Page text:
Spyware from Israeli company sows fear around world

TEL AVIV — In the past two days, media outlets around the world have reported that hundreds of politicians, officials, journalists, and activists in several countries have been targeted with Pegasus spyware developed by Israeli company NSO Intelligence Group.

Some countries, including France, wanted to open an official investigation after two journalists and the France-based Mediapart news website submitted a complaint in this regard.

Seventeen news organizations have identified more than 1,000 people in 50 countries who were chosen by NSO agents for potential surveillance, including nearly 200 journalists, prompting the United Nations High Commissioner for Human Rights Michelle Bachelet to demand better regulation of surveillance technologies.

Director of Forbidden Stories, a non-profit organization whose mission is “to continue and publish the work of other journalists facing threats, prison, or murder”, Laurent Richard stated that the phone number of French President Emmanuel Macron and 14 members of the French government are included in the list of potential targets of the spyware.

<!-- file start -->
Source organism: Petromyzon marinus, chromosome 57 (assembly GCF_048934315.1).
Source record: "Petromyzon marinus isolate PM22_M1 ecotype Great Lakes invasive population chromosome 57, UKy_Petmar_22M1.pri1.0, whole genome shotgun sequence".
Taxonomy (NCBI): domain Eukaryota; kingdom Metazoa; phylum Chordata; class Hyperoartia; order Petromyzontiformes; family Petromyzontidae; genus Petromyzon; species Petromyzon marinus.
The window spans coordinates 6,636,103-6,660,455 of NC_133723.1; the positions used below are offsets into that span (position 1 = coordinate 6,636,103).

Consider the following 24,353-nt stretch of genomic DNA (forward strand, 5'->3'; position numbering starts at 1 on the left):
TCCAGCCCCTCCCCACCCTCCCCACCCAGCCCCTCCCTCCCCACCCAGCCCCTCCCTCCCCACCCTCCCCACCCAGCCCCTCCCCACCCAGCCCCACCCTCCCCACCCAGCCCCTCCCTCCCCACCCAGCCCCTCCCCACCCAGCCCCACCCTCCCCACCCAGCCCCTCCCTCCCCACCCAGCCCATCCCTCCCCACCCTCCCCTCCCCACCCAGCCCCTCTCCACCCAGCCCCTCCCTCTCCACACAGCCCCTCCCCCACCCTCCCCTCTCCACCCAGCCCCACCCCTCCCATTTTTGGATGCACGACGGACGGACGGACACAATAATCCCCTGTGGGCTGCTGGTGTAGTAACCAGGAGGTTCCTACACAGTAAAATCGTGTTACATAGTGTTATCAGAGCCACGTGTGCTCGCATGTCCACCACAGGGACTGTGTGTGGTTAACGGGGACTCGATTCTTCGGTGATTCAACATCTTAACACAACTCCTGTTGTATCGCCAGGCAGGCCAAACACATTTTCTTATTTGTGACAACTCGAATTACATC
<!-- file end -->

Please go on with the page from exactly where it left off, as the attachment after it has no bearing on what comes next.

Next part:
The Washington Post revealed that the phone number of Iraqi President Barham Salih was on a list of 50,000 numbers chosen to be spied on. It was not possible to determine whether the spyware had reached Salih’s phone, said The Washington Post.

The Guardian reported that the spyware’s leaked database includes the phone numbers of 13 presidents, as well as dozens of diplomatic and military officials.

The database associated with Pegasus was leaked to Amnesty International and Forbidden Stories in 2020.